The importance of endpoint selection: How effective does a drug need to be for success in a clinical trial of a possible Alzheimer’s disease treatment?

European Journal of Epidemiology, Mar 2018

To date, Alzheimer’s disease (AD) clinical trials have been largely unsuccessful. Failures have been attributed to a number of factors including ineffective drugs, inadequate targets, and poor trial design, of which the choice of endpoint is crucial. Using data from the Alzheimer’s Disease Neuroimaging Initiative, we have calculated the minimum detectable effect size (MDES) in change from baseline of a range of measures over time, and in different diagnostic groups along the AD development trajectory. The Functional Activities Questionnaire score had the smallest MDES for a single endpoint where an effect of 27% could be detected within 3 years in participants with Late Mild Cognitive Impairment (LMCI) at baseline, closely followed by the Clinical Dementia Rating Sum of Boxes (CDRSB) score at 28% after 2 years in the same group. Composite measures were even more successful than single endpoints with an MDES of 21% in 3 years. Using alternative cognitive, imaging, functional, or composite endpoints, and recruiting patients that have LMCI could improve the success rate of AD clinical trials.

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The importance of endpoint selection: How effective does a drug need to be for success in a clinical trial of a possible Alzheimer’s disease treatment?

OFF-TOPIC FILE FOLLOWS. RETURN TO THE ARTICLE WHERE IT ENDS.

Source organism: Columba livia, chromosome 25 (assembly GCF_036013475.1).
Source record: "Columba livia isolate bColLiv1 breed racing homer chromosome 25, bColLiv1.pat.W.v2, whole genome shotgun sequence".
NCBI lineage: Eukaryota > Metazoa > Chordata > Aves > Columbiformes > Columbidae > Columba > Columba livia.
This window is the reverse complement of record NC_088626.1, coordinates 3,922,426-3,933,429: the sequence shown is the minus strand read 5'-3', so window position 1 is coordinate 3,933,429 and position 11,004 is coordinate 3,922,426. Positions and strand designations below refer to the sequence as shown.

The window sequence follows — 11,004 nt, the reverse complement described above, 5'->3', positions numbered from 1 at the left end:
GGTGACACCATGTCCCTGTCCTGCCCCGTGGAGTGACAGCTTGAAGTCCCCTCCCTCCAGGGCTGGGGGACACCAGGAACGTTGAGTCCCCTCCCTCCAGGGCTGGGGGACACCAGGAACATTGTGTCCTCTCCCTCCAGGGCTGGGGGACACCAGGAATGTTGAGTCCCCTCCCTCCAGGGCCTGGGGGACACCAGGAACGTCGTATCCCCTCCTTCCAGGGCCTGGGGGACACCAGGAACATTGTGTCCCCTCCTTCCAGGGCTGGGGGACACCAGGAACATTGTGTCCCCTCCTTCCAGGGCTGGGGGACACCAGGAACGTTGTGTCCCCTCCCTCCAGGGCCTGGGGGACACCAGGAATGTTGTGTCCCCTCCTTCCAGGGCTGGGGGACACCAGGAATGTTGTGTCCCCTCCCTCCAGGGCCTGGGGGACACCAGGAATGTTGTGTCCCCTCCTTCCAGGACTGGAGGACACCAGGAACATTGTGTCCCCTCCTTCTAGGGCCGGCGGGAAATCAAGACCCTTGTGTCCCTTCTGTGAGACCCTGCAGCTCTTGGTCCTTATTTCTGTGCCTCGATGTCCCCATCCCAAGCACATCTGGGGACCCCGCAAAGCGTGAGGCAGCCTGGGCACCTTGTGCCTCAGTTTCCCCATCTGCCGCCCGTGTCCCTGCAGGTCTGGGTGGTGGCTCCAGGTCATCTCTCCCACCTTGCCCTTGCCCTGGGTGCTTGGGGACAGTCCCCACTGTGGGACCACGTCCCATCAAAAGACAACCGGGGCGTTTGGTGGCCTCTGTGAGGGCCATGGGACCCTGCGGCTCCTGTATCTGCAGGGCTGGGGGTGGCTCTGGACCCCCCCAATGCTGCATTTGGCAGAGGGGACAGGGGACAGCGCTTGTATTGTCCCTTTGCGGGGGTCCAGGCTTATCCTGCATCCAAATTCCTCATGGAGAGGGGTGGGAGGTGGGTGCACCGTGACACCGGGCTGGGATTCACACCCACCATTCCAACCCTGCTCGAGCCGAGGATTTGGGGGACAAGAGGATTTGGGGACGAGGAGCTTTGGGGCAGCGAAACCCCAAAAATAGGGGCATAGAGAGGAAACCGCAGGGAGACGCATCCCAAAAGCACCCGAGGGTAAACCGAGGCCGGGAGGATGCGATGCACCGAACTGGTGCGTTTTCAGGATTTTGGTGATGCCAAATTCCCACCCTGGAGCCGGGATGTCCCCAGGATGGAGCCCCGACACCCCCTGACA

European Journal of Epidemiology The importance of endpoint selection: How effective does a drug need to be for success in a clinical trial of a possible Alzheimer's disease treatment? Stephanie Evans 0 1 2 3 Kevin McRae-McKee 0 1 2 3 Mei Mei Wong 0 1 2 3 Christoforos Hadjichrysanthou 0 1 2 3 Frank De Wolf 0 1 2 3 Roy Anderson 0 1 2 3 0 Frank De Wolf 1 Mei Mei Wong 2 & Stephanie Evans 3 Janssen Prevention Center , Leiden , The Netherlands To date, Alzheimer's disease (AD) clinical trials have been largely unsuccessful. Failures have been attributed to a number of factors including ineffective drugs, inadequate targets, and poor trial design, of which the choice of endpoint is crucial. Using data from the Alzheimer's Disease Neuroimaging Initiative, we have calculated the minimum detectable effect size (MDES) in change from baseline of a range of measures over time, and in different diagnostic groups along the AD development trajectory. The Functional Activities Questionnaire score had the smallest MDES for a single endpoint where an effect of 27% could be detected within 3 years in participants with Late Mild Cognitive Impairment (LMCI) at baseline, closely followed by the Clinical Dementia Rating Sum of Boxes (CDRSB) score at 28% after 2 years in the same group. Composite measures were even more successful than single endpoints with an MDES of 21% in 3 years. Using alternative cognitive, imaging, functional, or composite endpoints, and recruiting patients that have LMCI could improve the success rate of AD clinical trials. Alzheimer's disease; Clinical trials; Longitudinal data analysis - List of abbreviations AD Alzheimer’s disease MDES Minimum detectable effect size Department of Infectious Disease Epidemiology, School of Public Health, Imperial College London, London, UK MCI CDRSB FDA EMA CT MRI ADAS-Cog Introduction All cause dementias are one of the world’s leading health concerns. In the absence of effective therapies, is it estimated that the number of people with dementia will reach 131.5 million by 2050. Alzheimer’s disease (AD) is the most common form of dementia accounting for 50–75% of all case that typically affect the older age groups [ 1 ]. AD is a neurodegenerative condition characterised by a progressive decline in cognitive function, accompanied by changes in the concentrations of certain proteins (e.g. Amyloid1-42 (Ab1 42) and tau) in cerebral spinal fluid (CSF), and changes in the brain that can be picked up by scanning technologies such as Magnetic Resonance Imaging (MRI) [ 2 ]. There is currently no treatment or cure, and in 2016 the Office for National Statistics reported that AD had overtaken cardiovascular disease to become the leading cause of death in England and Wales [ 3 ]. Unlike cardiovascular disease where 41 drugs have been approved by the U.S Food and Drug Administration (FDA) since 2002, only five drugs that provide short-term symptomatic relief and have no preventative or curative activity, have been marketed in the AD therapy area since 1984. No new drugs have been approved by the FDA since 2002 [ 4 ]. The high attrition rate in clinical trials (CTs) of possible AD therapies has been attributed to a number of factors including inadequate target selection due to the uncertainty surrounding the biological mechanisms behind disease development [ 5 ], and the true efficacy of a treatment being masked by the variance in the endpoint employed [ 6 ]. The nature of AD as a slowly developing disease over many decades means that the timespan of a CT, typically less than 2 years [ 7 ] could be too short for an effect to be detected. In their 2016 draft guidelines for clinical investigation of medicines for the treatment of AD, the European Medicines Agency (EMA) states that efficacy in an AD CT should be measured by a cognitive, functional and clinical endpoint when considering patients with established AD [ 5 ]. However, in patients with less severe disease the guidelines are more ambiguous. In patients with prodromal AD or mild cognitive impairment (MCI), they recommend the use of two co-primary endpoints assessing cognition and function, and in preclinical AD patients they state that there is no gold standard for assessment. The FDA guidelines also state that CTs in on AD should use a co-primary outcome measure approach in which a drug demonstrates efficacy on both a cognitive and a functional or global assessment scale [ 8 ], suggesting the use of a composite cognitive and functional score as a suitable tool for assessment in early disease and giving CDR-SB as an example of such an endpoint. However, they also state that they would consider approving isolated cognitive measures as endpoints in trials where patients are in a preclinical AD stage. Biomarkers are not currently accepted as endpoints but the FDA will consider them for approval as either primary or secondary outcome measures if sufficient evidence can be provided [ 8 ]. Despite these guidelines, the Alzheimer’s Disease Assessment Scale-cognition subscale (ADAS-Cog) [ 9 ] is still the most widely used general cognitive measure in AD CTs [ 10 ]. This is despite concerns that ADAS-Cog may underestimate changes in and differences between patients given the drug and those in the control group. These concerns are particularly pertinent when dealing with patients with MCI or early AD [ 11, 12 ], or when the length of the trial is less than 18 months [ 6, 13 ]. The Alzheimer’s Disease Neuroimaging Initiative (ADNI) is a consortium of universities and medical centres in the United States and Canada that have formed a longitudinal observational cohort study to identify new imaging biomarkers measuring AD progression [ 14 ]. A range of cognitive, biomarker, and functional data has been recorded. We aim to investigate whether there are measures in any of these three groups that could be used as endpoints to increase the probability of success in an AD preventative CT. As it is not feasible for us to assess the potential of every measure recorded in ADNI as an endpoint, we have selected a small subset of measures that we believe are appropriate for demonstrating our case, that ADAS-Cog may not be the most suitable endpoint for AD trials. Using a formula described by [ 15 ], we have calculated the minimum detectable effect size (MDES), defined as the absolute change from baseline that lies outside of the sum of the type I and type II error levels for a standard Z-test, for a selection of measures from each of the three groups in ADNI. We report the required treatment efficacy as the percentage by which the actual change from baseline in an untreated would have to be reduced by to bring the value of each measure back within a non-detectable region from the baseline value, for different time points in the study. Methods Dataset For our analysis we used the ADNI study (adni.loni.usc.edu) that was launched in 2003 as a public–private partnership, led by Principal Investigator Michael W. Weiner, MD. The primary goal of ADNI has been to test whether serial MRI, PET, other biological markers, and clinical and neuropsychological assessment can be combined to measure the progression to MCI and to early AD. For up-to-date information, see www.adni-info.org. The dataset used was downloaded on 31st October 2016 from the ADNI server. 106 individuals with a ‘‘subjective memory concern’’ (SMC) diagnosis at baseline were excluded from the analyses. Due to the decreasing sample size in each of the four cognitive groups over time, data from visits more than 6 years after baseline was discarded for all individuals on the grounds that there was insufficient data in any of baseline diagnostic groups after this time point (Table S1). The MDES was calculated for a selection of cognitive, biological, and functional measures. These variables, along with their availability in the ADNI dataset are shown in Table 1. Cognitive markers in ADNI Potential cognitive endpoints that have been recorded in the ADNI study include the mini-mental state evaluation score (MMSE), Montreal cognitive assessment (MoCA), and a more comprehensive version of the ADAS-Cog measure [ 16 ]. The ADAS-Cog was designed specifically to identify AD in a CT [ 9 ]. The ADNI study contains two variants of ADAS-Cog that score patients using either 11 or 13 subscales [ 17 ] allowing participants to score a maximum of 70 points (ADAS-Cog-11) or 85 points (ADAS-Cog-13) respectively, with lower scores indicating better cognitive function. The MMSE was developed to evaluate the cognitive performance of psychiatric patients as an alternative to other cognitive scoring tests that were lengthy to administer [ 18 ]. Scores range from 0 to 30 with a higher score indicative of better cognitive function and cut-off points are typically defined as follows; C 24 Cognitively Normal (CN), 18-23 MCI, B 18 AD [ 19 ]. MMSE is often recorded as a secondary endpoint in AD-CTs but is not commonly used as a primary endpoint. The MoCA scoring system was developed to screen MCI individuals who have MMSE scores of 24 or higher thus are considered to be CN based on MMSE alone [ 20 ]. Like MMSE, MoCA is often listed as a secondary endpoint in CTs. Magnetic resonance imaging markers in ADNI One of the major goals of the ADNI study is to develop standardised imaging techniques to help create uniform standards for acquiring longitudinal magnetic resonance imaging (MRI) data [ 21 ]. As such, ADNI database contains several MRI measurements including hippocampal and whole brain volume that are thought to be useful for the classification of cognitively impaired individuals into an AD or MCI subset. For details of how the MRI volumes are calculated, see [ 22, 23 ]. Hippocampal volume atrophy has long been associated with disease progression in AD [ 24, 25 ] and it has been suggested that hippocampal atrophy could be used as a surrogate marker for efficacy in an AD CT [ 22, 26 ].Whole brain atrophy has also been strongly associated with cognitive decline [ 27 ], with rates of atrophy typically being higher the further down the AD disease trajectory a patient lies. Functional markers in ADNI A decline in the ability to perform daily activities such as handling finances, shopping, using the telephone, and managing medication is an important factor in diagnosing AD using the Diagnostic and Statistical Manual (DMS-VI). There are several methods to assess functional capabilities recorded in ADNI, including the Clinical Dementia Rating Sum of Boxes (CDRSB), and Functional Activities Questionnaire (FAQ). The CDRSB is a composite score assessing both cognitive function and daily living activities. The score ranges from 0 to 18, and is calculated by summing over scores in six domains including memory, orientation, judgment/ problem solving, community affairs, home and hobbies, and personal care, with higher scores indicative of more severe disease [ 28 ]. The FAQ measures activities such as preparing meals and managing personal finances [ 29 ]. The FAQ score ranges from 0 to 30 and can be used to differentiate those with mild cognitive impairment and mild Alzheimer’s disease [ 30 ]. Composite measures calculated from ADNI Although not yet common in CTs, several composite measures of AD-related decline have been proposed in the literature. We have calculated three of these measures using the ADNI dataset, namely the AD Composite Score (ADCOMS) [ 31 ]. Preclinical Alzheimer’s Cognitive Composite (PACC) [ 32 ], and a five item composite proposed by Huang et al. [ 33 ]. ADCOMS consists of four ADAS-Cog items, two MMSE items, and six CDR-SB items, and is designed to provide improved sensitivity for measuring cognitive decline in amnestic MCI, prodromal AD, and in mild AD dementia. The PACC was designed to estimate decline in preclinical AD groups that Ab1 42 positive. This score consists of the Total Recall score from the Free and Cued Selective Reminding Test (substituted with the Delayed Recall from the ADAS-cog test in ADNI, as advocated by [ 32 ]), the Delayed Recall score on the Logical Memory IIa subtest, the Digit Symbol Substitution Test score, and the total MMSE score. In the construction of the PACC, all of these measures are standardised by dividing by the baseline standard deviation, before summing to generate an overall score. The third composite developed by Huang et al., is the sum of Word Recall, Delayed Recall and Orientation scores from the ADAScog, along with CDR-SB and FAQ scores. It was designed to improve detection of decline in Ab1 42 positive MCI individuals. Minimum detectable effect size calculations For a treatment effect to be statistically significant at the a level with a one-tailed hypothesis test (or at the a/2 level with a two-tailed test), the estimate of the mean must fall to the right of the a-level critical value. Further, to have a probability 1 - b of detecting a treatment effect, the mean treatment effect must lie a distance greater than or equal to 1 - b-level critical value to the right of the critical value under the null hypothesis where b represents the level of statistical. The MDES that can be statistically identified between two populations in a randomised trial is therefore. sffiffiffiffiffiffiffiffiffiffiffiffiffiffiffiffiffiffiffi r2 MDES ¼ va þ v1 b npð1 pÞ; ð1Þ where va is the a-level critical value of the distribution used in the hypothesis test, v1 b is the 1 - b-level critical (typically 80%), r is the pooled standard deviation of the trial endpoint, n is the total number of individuals in the trial at the time point under consideration, and p is the proportion of individuals in the treatment group [ 15 ]. Results Detecting an effect in cognitive markers The MDES was calculated for four cognitive markers, ADAS-Cog11, ADAS-Cog13, MMSE and MoCA (Fig. 1). The data from ADNI suggest that a CT that uses ADASCog-11 as an end point would be unable to detect a treatment effect within 6 years if the patients in the trial were either CN or had early MCI (EMCI) at baseline, even if the treatment acted instantly and with 100% efficacy. If the baseline population was composed of individuals diagnosed with late MCI (LMCI), an effect could be detected within 2 years if a treatment slowed the increase in ADAS-Cog-11 by at least 45%. In this LMCI population, the MDES increases at later time points. The group that was AD at baseline had the smallest MDES, and an effect of 35% could be detected in 2 years (Fig. 1). Similarly to ADAS-Cog11, if the endpoint of a CT with baseline demographics the same as in the ADNI database was taken to be ADAS-Cog13, it would be difficult to detect an effect in a CN population with treatment efficacy of 100% detectable in a 6 year trial, and impossible to detect an effect in a population of patients with EMCI. The LMCI population gave the highest chance of success with a 45% efficacy detectable within 2 years, although as with ADAS-Cog11, increasing the length of the trial past 4 years had a negative effect on the MDES. A 35% effect size could be identified in a 3 year trial. In AD group, the MDES was 38%. Using MMSE as an endpoint in a CT, no effect will be detected in a 6 year trial if the population is CN at baseline which is unsurprising given that MMSE was not designed to be used in CN individuals. In a population with EMCI at baseline, a drug would have to have 100% efficacy for an effect to be detected. However, using MMSE as an endpoint allows an effect to be detected in the LMCI group at an earlier time point than either of the ADAS-Cog scores, with a treatment effect that slowed the decline in MMSE score by 60% detectable within 1 year, and 35% by 2 years. Again, a lower effect can be detected in the AD group at 1 year (35%) but there is no advantage to using an AD group, over a set of patients with LMCI in a 2 year trial (Fig. 1). The MoCA scores did not reveal a detectable effect in any diagnostic group within 6 years (Fig. 1). Detecting an effect in MRI markers Hippocampal and whole brain atrophy could be considered to be targets in a CT, however here we consider their utility as endpoints in CTs where they are not directly targeted, thus we estimated the MDES using hippocampal atrophy, and whole brain volume (Fig. 2). An effect of altering the rate of hippocampal atrophy can be detected in all diagnostic groups within 3 years from baseline. The CN group demonstrated a detectable therapy effect size of 86% in 3 years but this improves to being able to detect a 39% effect in a 6 year trial. In the EMCI group, a therapy effect of 72% can be detected in 3 years, and this improves to a detectable therapy effect of 36% in a trial lasting 5 years. The LMCI group has the smallest MDES, with an efficacy of 92% can be detected after 1 year, 46% by 2 years and less than 30% from trials of 3 or more years. In the AD group, slowing the decline in hippocampal atrophy could only be detected at one and 2 years (79 and 53% respectively). When taking whole brain atrophy as an endpoint, no effect can be detected in the CN population until 3 years (72%) and the minimum effect size that can be detected is 59% at 6 years. The EMCI group has an MDES of 78% at four years but this improves to 28% by 5 years. In the LMCI group, an effect size of 71% can be detected within 2 years, and this is improves to 28% in a trial of more than 3 years. Detecting an effect in dementia rating or functional activities We calculated the MDES for the clinical dementia rating sum of boxes (CDRSB), and the functional activity questionnaire (FAQ) scores (Fig. 3). The CDRSB had a detectable effect in all groups except for EMCI. In the CN group, the minimum MDES in the first 6 years (66%) occurred at 4 years, but an effect was detectable at all time points in this group. In the LMCI group, an effect of 29% could be detected in a 2 year trial. This effect size did not change significantly as the length of the trial increased. In the AD group, the MDES was also 29%, again occurring after 2 years. The FAQ endpoint gave similar results to CDRSB in the more severe populations but had a higher MDES in the CN population, with an effect of 90% only detectable after 6 years. In the EMCI population, an effect size of 81% would be detectable in a trial lasting 4 years. The LMCI and AD populations had a MDES of around 30%. Detecting an Effect in Composite Endpoints We calculated the MDES for three previously published composite endpoints, ADCOMS, PACC, and another by Huang et al. [ 33 ] (Fig. 4). Using the ADCOMS measure allows an effect of 40% to be detected by 6 months in the LMCI population, and an effect of 33% at the same time point in the group that had AD at baseline. The minimum effect that can be detected with the ADCOMS measure is 22% by 2 years in the LMCI population, or 20% by 2 years in the AD group. To detect an effect in either the CN or EMCI populations using ADCOMS as an outcome measure the effect of the treatment would have to be at least 75% and the trial would need to run for 4 years (CN) or 3 years (EMCI). The PACC is most successful in detecting a change in the CN population with an effect size of 51% being identifiable by 3 years. It is the least successful endpoint for detecting change in the LMCI and AD groups. The composite proposed by Huang et al. [ 33 ] allows an effect of 21% to be identified in the LMCI group by Fig. 4 Minimum detectable effect size in composite endpoints. MDES was calculated for ADCOMS, PACC, and the measure generated by Huang et al. [ 33 ] over 6 years from baseline in the ADNI study. Missing bars indicate a non-detectable effect size, or time points where there were less than 100 people thus have been excluded from the analysis 2 years. It is slightly more successful than ADCOMS in determining a change in the AD group, and at later time points in the LMCI group. Length of Trial on MDES For almost all of the endpoints that we considered, increasing the length of the trial from 0.5 to 3 years decreases the MDES, thus improving the likelihood of a treatment being successful. However, after 3 years, the MDES of a change in score/marker level from baseline either stays approximately the same level, or increases. Figure 5 shows the distribution of the baseline markers for those individuals still involved with the study at each time point in the ADNI study. For all cognitive and functional endpoints, individuals who remain in the study after 3 years have less abnormal baseline values of these measurements, and are therefore expected to decline at a slower rate. However, there is not a significant change in the variability of the baseline values for these individuals. It would therefore be less likely that a treatment effect could be detected in this population in a CT where change from baseline in a treatment versus control group using one of these endpoints was the outcome of interest. Discussion In this study we assessed the MDES of potential cognitive, imaging, functional and composite clinical trial endpoints when compared to baseline measures using the ADNI study (Table 2). We have demonstrated that several single endpoints may be better than the ADAS-Cog, that is widely used and can be considered as standard, for detecting a treatment effect in patients that have either LMCI or AD at baseline, namely a decline in MMSE, hippocampal atrophy, whole brain atrophy, an increase in CDRSB, and an increase in FAQ. The composite endpoints ADCOMS and that proposed by Huang et al. [ 33 ] are also more sensitive than ADAS-Cog in an LMCI group. In addition to the work presented here, we explored the MDES using CSF markers but found no detectable effect within 6 years. The FDA has provided new draft guidelines for clinical trial endpoints in patients at different stages of disease ranging from stage 1, where patients have pathological abnormalities to stage 4 with severe dementia, stating that cognitive endpoints are appropriate for patients in stage 1 or 2 of the disease (pathological symptoms but no or little cognitive complaints), but that an integrated scale assessing both function and cognition such as the composites examined in this work would be an appropriate, and acceptable endpoint in patients with stage 3 and 4 of the disease [ 34 ]. Fig. 5 Individuals retained in the study past 3 years are less abnormal at baseline. Violin plots show the distribution of the baseline values of the measures used in this study for the individuals retained at each After conducting this study, we would suggest that a potentially effective trial design would involve targeting an LMCI or AD population for at least 2 years and using functional scores such as CDRSB as a single endpoint, or ADCOMS as a composite. If a single cognitive endpoint was to be used, we would suggest using MMSE over ADAS-cog since a lower efficacy treatment effect can be identified using this measure. Further, an effect can be detected earlier using MMSE in an LMCI population. The issue of detectable effect sizes in AD CTs is particularly pertinent following the recent failures of promising drugs including Solanezumab in a trial using change in ADAS-cog at 80 weeks as a primary endpoint, with patients selected on diagnostic group (mild AD), Ab status and MMSE at baseline. Using the methodology presented here, we estimate that the MDES in this trial would have been 4.07 points in ADAS-cog, far above the change of 0.8 in the trial, but had the endpoint been chosen to be one of the composite scores, it is possible that a significant effect could have been detected. Previous work has focused on estimating required sample sizes for a trial to be successful using variety of endpoints but with predefined therapy efficacies [ 35 ] (reviewed by [ 36 ]). While these analyses have provided insight into sample sizes required to detect an effect of a treatment with 25% efficacy, the numbers produced are often infeasible for CT situation, and such work does not provide evidence as to the size of the effect that can be detected when the population size drawn from an time point. Red points indicate the mean baseline value of each measures over time acceptable CT design. By using longitudinal patient data from the ADNI study, we have estimated the most efficient single and composite measures for detecting a clinical effect using change-from-baseline over 6 years, for four baseline diagnosis groups. The advantages in studying effect size in this manner are two-fold. As well as being able to make inferences about ideal populations and timespans for clinical trials, we have been able to account for the effect of withdrawal of participants from the study on the MDES. This effect is seen most strongly when considering the cognitive scores as endpoints (Fig. 1) but also occurs with functional and composite measurements (Figs. 3, 4). In the LMCI group, the MDES increases after 3 years, meaning that in a trial of three or more years where all participants start as LMCI, we are less likely to detect an effect than in a shorter trial. There are two possible reasons for this, firstly, the sample size reduces year upon year (Table 1), but this can be accounted for by taking a larger starting population. However, on average the baseline measurements of the patients that are retained in the trial past 3 years are less abnormal than for those that withdraw. This is an artefact created by using the mean change from baseline methodology that is commonly adopted in AD CTs [ 35 ], because those with worse baseline scores, who are expected to progress to AD at a faster rate, are more likely withdraw from the trial so those individuals that are left in the trial at later time points had, on average, higher cognitive or functional scores at baseline, and have a lower rate of decline over time. The effect of removing 10% of the patients with high ADAS-cog 1 or 13 at baseline (defined as those with a score greater than 1 standard deviation away from the mean) increases the MDES at 3 years by 1 and 0.5% respectively in the LMCI. However, given that ADNI is a more homogeneous population than a general LMCI patient group, this effect could be higher in a clinical trial situation and needs studying further using a larger, or more regular population. This effect does not appear when considering the MRI markers, suggesting that the rate of brain atrophy is not dependent on the baseline measurement (Fig. 2). There are several limitations to this study. Firstly, we only compared mean change from baseline, not the rate of change in measurements over time as has been suggested by some [ 37, 38 ]. However, the FDA have not reached a conclusion as to whether the comparison of the rate of change of a marker between treatment and control groups could act as a sole endpoint in a CT [8] thus mean change from baseline is the most clinically relevant comparison at this point in time. Furthermore, we have calculated the MDES assuming that any treatment would act immediately from baseline with the specified effect, and that the effect would be linear over time. However, a simple addition can take account of pharmacokinetics and pharmacodynamics if the drug efficacy required to achieve a detectable effect for a non-linear treatment effect is known. The results presented here are generalizable to trials in which patient populations are classified in the same way as in the ADNI dataset. It is possible that the MDES in the markers described here (most notably hippocampal volume, but also ADAS-cog to some extent), could be underestimated within the four baseline demographic groups in ADNI than in such cognitive subgroups in the general population. It should also be noted that treatments targeting vascular risk factors or conditions such as hypertension or diabetes may provide improvements in different cognitive domains than treatments targeting amyloid or tau. Conclusions Using the results presented above to select combinations of endpoints for an AD CT, could increase the likelihood of a trial being successful. The methodology presented here has been applied having in mind more traditional clinical trials conducted in the AD area. However, this could also be applied to trials focusing on lifestyle intervention. The results presented here may be particularly applicable to trials such as the FINGER study, where there are no placebo or drug related side effects on the recorded measures. The composite measures examined here could be used to replace the Neuropsychological Test Battery (NTB) measure used in this trial [ 39 ]. It would be an interesting question to repeat this analysis with a dataset containing prodromal, and pre-AD subsets, as well as with data where patients were diagnosed using the National Institute on Aging and the Alzheimer’s Association (NIA-AA) criteria [40] to explore whether this diagnostic criteria provides a less variable outcome. Acknowledgements Data collection and sharing for this project was funded by the Alzheimer’s Disease Neuroimaging Initiative (ADNI) (National Institutes of Health Grant U01 AG024904) and DOD ADNI (Department of Defence award number W81XWH-12-2-0012). ADNI is funded by the National Institute on Aging, the National Institute of Biomedical Imaging and Bioengineering, and through generous contributions from the following: AbbVie, Alzheimer’s Association; Alzheimer’s Drug Discovery Foundation; Araclon Biotech; BioClinica, Inc.; Biogen; Bristol-Myers Squibb Company; CereSpir, Inc.; Cogstate; Eisai Inc.; Elan Pharmaceuticals, Inc.; Eli Lilly and Company; EuroImmun; F. Hoffmann-La Roche Ltd and its affiliated company Genentech, Inc.; Fujirebio; GE Healthcare; IXICO Ltd.; Janssen Alzheimer Immunotherapy Research & Development, LLC.; Johnson & Johnson Pharmaceutical Research & Development LLC.; Lumosity; Lundbeck; Merck & Co., Inc.; Meso Scale Diagnostics, LLC.; NeuroRx Research; Neurotrack Technologies; Novartis Pharmaceuticals Corporation; Pfizer Inc.; Piramal Imaging; Servier; Takeda Pharmaceutical Company; and Transition Therapeutics. The Canadian Institutes of Health Research is providing funds to support ADNI clinical sites in Canada. Private sector contributions are facilitated by the Foundation for the National Institutes of Health (www.fnih.org). The grantee organization is the Northern California Institute for Research and Education, and the study is coordinated by the Alzheimer’s Therapeutic Research Institute at the University of Southern California. ADNI data are disseminated by the Laboratory for Neuro Imaging at the University of Southern California. Author Contributions wrote the paper (SE),, conducted the analysis (SE, KMM), designed the project (SE, KMM, CH), managed dataset approval (MMW), supervised the project (FW, RMA). Funding This study was funded by the Janssen Prevention Center. Compliance with ethical standards Conflict of interest R.M.A. is a non-executive board member of GlaxoSmithKline (GSK). GSK played no part in this research, its funding or the preparation of the manuscript. Ethics approval and consent to participate Obtained by ADNI. Not applicable to this study. 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Stephanie Evans, Kevin McRae-McKee, Mei Mei Wong, Christoforos Hadjichrysanthou, Frank De Wolf, Roy Anderson. The importance of endpoint selection: How effective does a drug need to be for success in a clinical trial of a possible Alzheimer’s disease treatment?, European Journal of Epidemiology, 2018, 1-10, DOI: 10.1007/s10654-018-0381-0